This is where you bring your reader up-to-date with what all you've done with your career. Most recruiters I know strongly prefer a chronological format. Why? Because it's important to them to not just learn what you've been up to, but to understand when you did what. This means that I do not recommend functional resumes.
For example: Let's say a company is looking for a CAD/CAM drafter and they've got a big project coming up to earthquake retrofit a bunch of bridges. You've worked on projects like that as well as have helped with architectural drawings for high rises, pump houses and site development. You've also done product drawings in a manufacturing environment. The recruiter and hiring manager are going to want to know when you've done what and what tools you used when in order to determine if you can jump right in and help out or if you should at least be able to tackle their work with minimal ramp-up time. So, if the last firm you worked in was the one designing bridges and they used the same tools as the recruiter's company, you'll most likely get a call. If your most recent experience was in the manufacturing environment, you might not be considered for this assignment.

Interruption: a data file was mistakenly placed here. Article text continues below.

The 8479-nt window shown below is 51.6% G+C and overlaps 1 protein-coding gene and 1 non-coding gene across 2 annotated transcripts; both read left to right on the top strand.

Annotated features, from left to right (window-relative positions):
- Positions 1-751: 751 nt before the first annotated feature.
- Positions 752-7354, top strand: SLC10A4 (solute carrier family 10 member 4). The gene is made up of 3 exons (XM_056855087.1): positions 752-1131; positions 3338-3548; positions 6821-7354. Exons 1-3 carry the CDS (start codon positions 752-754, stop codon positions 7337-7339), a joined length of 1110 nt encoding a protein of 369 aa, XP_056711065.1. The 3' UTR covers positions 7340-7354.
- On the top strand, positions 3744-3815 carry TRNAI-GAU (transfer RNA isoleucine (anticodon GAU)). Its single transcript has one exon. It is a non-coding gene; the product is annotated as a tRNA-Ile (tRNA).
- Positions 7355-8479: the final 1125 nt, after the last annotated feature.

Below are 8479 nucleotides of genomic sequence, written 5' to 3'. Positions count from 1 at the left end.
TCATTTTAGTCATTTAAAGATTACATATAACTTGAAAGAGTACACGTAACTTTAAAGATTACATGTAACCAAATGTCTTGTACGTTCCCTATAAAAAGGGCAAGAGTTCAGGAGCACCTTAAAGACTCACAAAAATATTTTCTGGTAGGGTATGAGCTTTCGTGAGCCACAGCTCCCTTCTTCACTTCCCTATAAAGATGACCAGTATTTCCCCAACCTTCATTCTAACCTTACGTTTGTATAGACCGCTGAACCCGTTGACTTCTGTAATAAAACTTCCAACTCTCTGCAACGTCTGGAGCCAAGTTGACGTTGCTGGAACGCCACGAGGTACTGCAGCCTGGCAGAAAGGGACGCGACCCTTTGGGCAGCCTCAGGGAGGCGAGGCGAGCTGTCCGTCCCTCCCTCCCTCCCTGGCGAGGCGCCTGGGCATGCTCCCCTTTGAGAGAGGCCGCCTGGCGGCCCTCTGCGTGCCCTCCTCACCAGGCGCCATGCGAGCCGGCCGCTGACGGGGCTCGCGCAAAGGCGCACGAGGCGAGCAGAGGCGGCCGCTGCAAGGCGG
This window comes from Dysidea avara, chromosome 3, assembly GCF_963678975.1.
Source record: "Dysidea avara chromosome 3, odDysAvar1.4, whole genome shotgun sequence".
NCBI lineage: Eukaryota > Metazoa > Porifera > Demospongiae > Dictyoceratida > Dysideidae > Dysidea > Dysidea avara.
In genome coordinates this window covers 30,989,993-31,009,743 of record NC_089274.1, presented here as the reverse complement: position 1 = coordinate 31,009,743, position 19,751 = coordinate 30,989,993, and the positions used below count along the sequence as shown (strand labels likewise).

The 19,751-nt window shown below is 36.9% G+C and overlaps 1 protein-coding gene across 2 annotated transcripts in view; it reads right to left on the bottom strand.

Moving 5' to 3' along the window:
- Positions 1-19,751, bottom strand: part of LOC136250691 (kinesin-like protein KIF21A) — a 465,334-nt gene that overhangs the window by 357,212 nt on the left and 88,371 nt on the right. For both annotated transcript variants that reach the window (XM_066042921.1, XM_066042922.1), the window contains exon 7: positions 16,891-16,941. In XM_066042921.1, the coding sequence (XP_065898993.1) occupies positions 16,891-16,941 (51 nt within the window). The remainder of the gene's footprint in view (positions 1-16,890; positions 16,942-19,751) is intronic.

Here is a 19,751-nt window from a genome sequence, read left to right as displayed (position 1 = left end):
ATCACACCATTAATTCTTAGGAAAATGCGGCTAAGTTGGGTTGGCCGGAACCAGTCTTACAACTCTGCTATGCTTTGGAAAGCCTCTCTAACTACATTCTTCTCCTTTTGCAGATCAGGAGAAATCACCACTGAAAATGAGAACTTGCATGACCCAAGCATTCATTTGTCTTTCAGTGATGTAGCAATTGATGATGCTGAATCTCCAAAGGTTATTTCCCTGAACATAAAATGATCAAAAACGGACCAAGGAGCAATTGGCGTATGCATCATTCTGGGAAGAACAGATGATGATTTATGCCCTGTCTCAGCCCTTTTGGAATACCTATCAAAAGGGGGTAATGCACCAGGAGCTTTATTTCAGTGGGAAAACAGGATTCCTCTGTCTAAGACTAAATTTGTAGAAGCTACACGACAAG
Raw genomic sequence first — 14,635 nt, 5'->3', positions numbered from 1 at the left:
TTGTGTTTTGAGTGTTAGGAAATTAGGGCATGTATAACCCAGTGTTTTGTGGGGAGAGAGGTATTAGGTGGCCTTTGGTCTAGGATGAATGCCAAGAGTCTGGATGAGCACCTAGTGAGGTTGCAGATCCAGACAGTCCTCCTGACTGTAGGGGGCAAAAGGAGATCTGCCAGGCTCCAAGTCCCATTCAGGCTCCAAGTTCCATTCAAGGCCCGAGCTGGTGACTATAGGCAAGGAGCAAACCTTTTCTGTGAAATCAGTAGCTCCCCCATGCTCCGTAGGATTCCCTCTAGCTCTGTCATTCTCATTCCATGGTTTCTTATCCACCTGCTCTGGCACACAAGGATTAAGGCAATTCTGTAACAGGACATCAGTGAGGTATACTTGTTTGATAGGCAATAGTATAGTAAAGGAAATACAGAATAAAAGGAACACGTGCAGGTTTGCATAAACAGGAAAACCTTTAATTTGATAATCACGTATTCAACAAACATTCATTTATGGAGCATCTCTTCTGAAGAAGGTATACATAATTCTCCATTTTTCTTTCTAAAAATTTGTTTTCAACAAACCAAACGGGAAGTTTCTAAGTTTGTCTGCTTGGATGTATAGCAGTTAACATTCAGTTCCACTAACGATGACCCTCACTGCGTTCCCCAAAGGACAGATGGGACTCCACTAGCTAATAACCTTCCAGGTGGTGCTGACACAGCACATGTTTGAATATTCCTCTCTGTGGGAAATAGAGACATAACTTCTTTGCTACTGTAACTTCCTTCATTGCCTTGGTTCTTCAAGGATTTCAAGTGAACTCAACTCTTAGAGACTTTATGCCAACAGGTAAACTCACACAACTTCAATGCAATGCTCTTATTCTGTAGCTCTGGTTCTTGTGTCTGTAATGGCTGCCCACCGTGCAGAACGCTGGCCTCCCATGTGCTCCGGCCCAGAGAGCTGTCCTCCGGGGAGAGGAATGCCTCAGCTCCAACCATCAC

"Aha!" You say. "Good reason to use a functional resume." Not really. At some point the recruiter will still figure out what you did when and for whom. They're just going to be irked with you for making them dig out the information. In fact, I know several recruiters who refuse to talk to a candidate until they've received a chronological resume. They'll call the candidate, but tell them to send a chronological resume and then they'll get back to them.
If you're afraid the information you want someone to see is buried too far down in your history, you might consider putting a short bulleted functional or skills list below your summary. But, making your whole resume functional won't generally work.
The important work the chronological portion of your resume should do for you is to build a clear image in the reader's mind of who you are and what you've done. It's your accurate personal history or story. It should start to build confidence that you make reasonable decisions, follow-through on your commitments, are promotable and have learned and have experience with the skills needed for the job someone's trying to fill. It should also build confidence that you are a truthful, well-organized individual with good communications skills.
What is the chronological information you need to include?
Put your job experience in order, starting with the most recent and work your way backwards. When talking about each experience:
Include dates from and to